Voice/Vision Holocaust Survivor Oral History Archive

Mrs. Roemerfeld - 1982?

Conditions in Maehrisch-Weisswasser II

You, you don't remember any of the names of any of the people, the heads of the camp or...

No, no.

You remember none of them.

No. Most of their name were on then whatever, on...

First name.

Yeah, it was uh, it was, it was not like uh, on the terms of a first name colleague. It was just like uh, God is coming and you better do what you were supposed to do or else.

When you arrived to the Sudetenland, was life different there than you found in Birkenau?

In what way? Uh, well, it was different in the way that we walked uh, freer to the work. We weren't beaten as much as we were in Auschwitz.

By the Kapos.

Yes. And there weren't so many Kapos. There were a few, but not so many because it was uh, maybe a hundred and fifty people altogether. It was a small camp.

Do you remember, recall any unique incidences there? Any resistance, protests?

No, no, none whatsoever.

Any religious practices?


Any attempts for escape?

No. We were in a strange part of P...the world and we didn't know where we were actually. And uh, uh, we only found out from some farmers when we walked uh, to work. I remember one farmer once threw me a piece of bread and I said, "Oh my God, he's so nice." He was walking with a cow and he threw a piece of bread and whoever caught it--and I happened to catch that day. And it was freer walking to work. Not so much beating. But the starvation was just as bad. And uh, then when we were freed it was just again, just another hysteria. The French came from one side, the Ger...the Americans came from another side, the English from one side. It happened like all four countries, different countries came to save us at the same time. And I remember like, you know, Russian women riding on horses which it was to me that a woman should ride a horse. But uh, uh, we were just running away and uh, the first thing we said we have to organize something. We have to get some things. We don't have anything. So we went into Telefunken, to this factory. And uh, we ran into the basement where those Germans were living. They were gone. And what do I get? Yarn to knit. I was taught as a little girl by the maid we had how to knit. So I get yarn. Instead of get some worthwhile things. So I get yarn and I found a, a ripped up suitcase and I put that yarn in and a few spoons. And uh, we walked to the train in uh, Sudetenland. And finally we walked to the train, we found a train and uh, we went on it and it was disconnected. So we had to get off again. Then the Russians came and took seven girls. And they wanted to have a good time. And the girls said "No, if I lived through so much, I'm not going to do what you want." And they shot them. That was after the war.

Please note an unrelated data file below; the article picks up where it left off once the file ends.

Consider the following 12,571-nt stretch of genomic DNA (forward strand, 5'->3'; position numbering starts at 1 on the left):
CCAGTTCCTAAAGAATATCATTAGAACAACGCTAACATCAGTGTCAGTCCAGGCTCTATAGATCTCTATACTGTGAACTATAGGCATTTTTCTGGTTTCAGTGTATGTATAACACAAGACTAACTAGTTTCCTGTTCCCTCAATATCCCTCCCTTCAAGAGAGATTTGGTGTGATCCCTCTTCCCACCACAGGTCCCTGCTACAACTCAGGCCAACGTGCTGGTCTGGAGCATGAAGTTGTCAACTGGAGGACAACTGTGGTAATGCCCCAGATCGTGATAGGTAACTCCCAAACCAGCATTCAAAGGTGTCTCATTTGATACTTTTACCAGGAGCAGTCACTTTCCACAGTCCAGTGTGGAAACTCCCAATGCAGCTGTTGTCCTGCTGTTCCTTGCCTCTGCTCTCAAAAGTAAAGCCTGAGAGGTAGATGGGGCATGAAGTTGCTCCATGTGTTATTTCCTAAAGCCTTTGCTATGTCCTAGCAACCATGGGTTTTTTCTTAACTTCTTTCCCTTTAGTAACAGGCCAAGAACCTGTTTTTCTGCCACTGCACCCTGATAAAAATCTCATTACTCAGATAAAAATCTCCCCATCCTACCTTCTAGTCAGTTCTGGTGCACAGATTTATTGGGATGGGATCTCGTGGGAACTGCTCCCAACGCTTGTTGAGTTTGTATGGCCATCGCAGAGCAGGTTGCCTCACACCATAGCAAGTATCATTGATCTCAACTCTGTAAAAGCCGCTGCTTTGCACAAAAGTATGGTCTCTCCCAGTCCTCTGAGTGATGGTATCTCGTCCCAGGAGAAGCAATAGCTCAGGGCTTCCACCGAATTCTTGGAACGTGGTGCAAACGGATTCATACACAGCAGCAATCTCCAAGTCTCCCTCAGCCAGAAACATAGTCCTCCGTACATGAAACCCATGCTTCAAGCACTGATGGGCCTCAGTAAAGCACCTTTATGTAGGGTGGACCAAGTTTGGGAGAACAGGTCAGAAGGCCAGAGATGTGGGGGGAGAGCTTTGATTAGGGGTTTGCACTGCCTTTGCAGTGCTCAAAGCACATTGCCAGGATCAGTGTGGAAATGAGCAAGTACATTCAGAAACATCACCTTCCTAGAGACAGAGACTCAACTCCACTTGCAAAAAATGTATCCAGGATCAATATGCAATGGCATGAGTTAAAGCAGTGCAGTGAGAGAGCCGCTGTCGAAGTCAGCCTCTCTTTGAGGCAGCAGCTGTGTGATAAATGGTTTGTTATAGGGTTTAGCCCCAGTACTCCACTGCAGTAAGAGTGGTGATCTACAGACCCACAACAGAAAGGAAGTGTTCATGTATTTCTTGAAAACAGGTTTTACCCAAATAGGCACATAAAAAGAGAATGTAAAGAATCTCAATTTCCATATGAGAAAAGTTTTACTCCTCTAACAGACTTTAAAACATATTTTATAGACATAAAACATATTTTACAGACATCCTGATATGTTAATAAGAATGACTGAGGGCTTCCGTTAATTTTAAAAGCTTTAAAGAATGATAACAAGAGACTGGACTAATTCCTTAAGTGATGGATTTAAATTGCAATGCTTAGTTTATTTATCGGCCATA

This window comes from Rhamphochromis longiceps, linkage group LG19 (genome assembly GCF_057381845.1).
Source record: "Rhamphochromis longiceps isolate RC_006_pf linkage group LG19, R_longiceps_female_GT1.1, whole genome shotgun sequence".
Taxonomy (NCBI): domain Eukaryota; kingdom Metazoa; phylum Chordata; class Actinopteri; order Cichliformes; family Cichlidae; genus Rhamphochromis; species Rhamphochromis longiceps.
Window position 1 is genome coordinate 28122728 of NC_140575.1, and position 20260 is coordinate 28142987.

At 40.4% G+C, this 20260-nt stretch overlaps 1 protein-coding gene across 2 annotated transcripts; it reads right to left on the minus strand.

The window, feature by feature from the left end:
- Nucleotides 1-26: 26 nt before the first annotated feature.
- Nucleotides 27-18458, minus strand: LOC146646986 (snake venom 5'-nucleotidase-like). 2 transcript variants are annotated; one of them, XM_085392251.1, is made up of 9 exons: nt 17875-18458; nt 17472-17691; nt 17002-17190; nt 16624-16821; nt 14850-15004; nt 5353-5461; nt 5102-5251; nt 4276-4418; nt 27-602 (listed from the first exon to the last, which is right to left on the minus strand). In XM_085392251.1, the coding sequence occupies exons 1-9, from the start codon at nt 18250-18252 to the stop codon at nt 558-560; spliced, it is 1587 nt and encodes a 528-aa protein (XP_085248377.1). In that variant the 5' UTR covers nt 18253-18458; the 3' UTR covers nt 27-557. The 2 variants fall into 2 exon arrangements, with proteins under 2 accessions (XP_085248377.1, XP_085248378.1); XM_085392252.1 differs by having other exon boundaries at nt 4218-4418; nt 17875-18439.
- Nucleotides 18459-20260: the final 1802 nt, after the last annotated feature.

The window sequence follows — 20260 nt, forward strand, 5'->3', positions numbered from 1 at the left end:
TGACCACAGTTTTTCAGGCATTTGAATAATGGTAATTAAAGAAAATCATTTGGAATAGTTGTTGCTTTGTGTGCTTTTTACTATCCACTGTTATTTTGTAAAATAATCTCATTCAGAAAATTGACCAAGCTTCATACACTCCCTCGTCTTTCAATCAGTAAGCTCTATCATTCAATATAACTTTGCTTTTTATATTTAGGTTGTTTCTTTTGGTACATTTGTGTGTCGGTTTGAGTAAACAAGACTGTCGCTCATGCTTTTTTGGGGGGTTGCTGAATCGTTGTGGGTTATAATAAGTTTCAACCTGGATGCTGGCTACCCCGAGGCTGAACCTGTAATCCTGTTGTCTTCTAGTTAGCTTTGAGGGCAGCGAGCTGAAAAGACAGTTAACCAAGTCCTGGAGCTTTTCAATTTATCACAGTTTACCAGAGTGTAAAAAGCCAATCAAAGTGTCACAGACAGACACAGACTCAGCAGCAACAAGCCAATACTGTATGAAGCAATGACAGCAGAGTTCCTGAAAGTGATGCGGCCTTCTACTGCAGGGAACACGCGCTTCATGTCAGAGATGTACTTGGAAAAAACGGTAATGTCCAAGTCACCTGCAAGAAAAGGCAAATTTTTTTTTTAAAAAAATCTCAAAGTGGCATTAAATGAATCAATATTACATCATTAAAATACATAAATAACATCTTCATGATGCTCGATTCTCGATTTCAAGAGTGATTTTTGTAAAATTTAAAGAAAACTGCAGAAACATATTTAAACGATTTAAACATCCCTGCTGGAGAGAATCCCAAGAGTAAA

You witnessed that.


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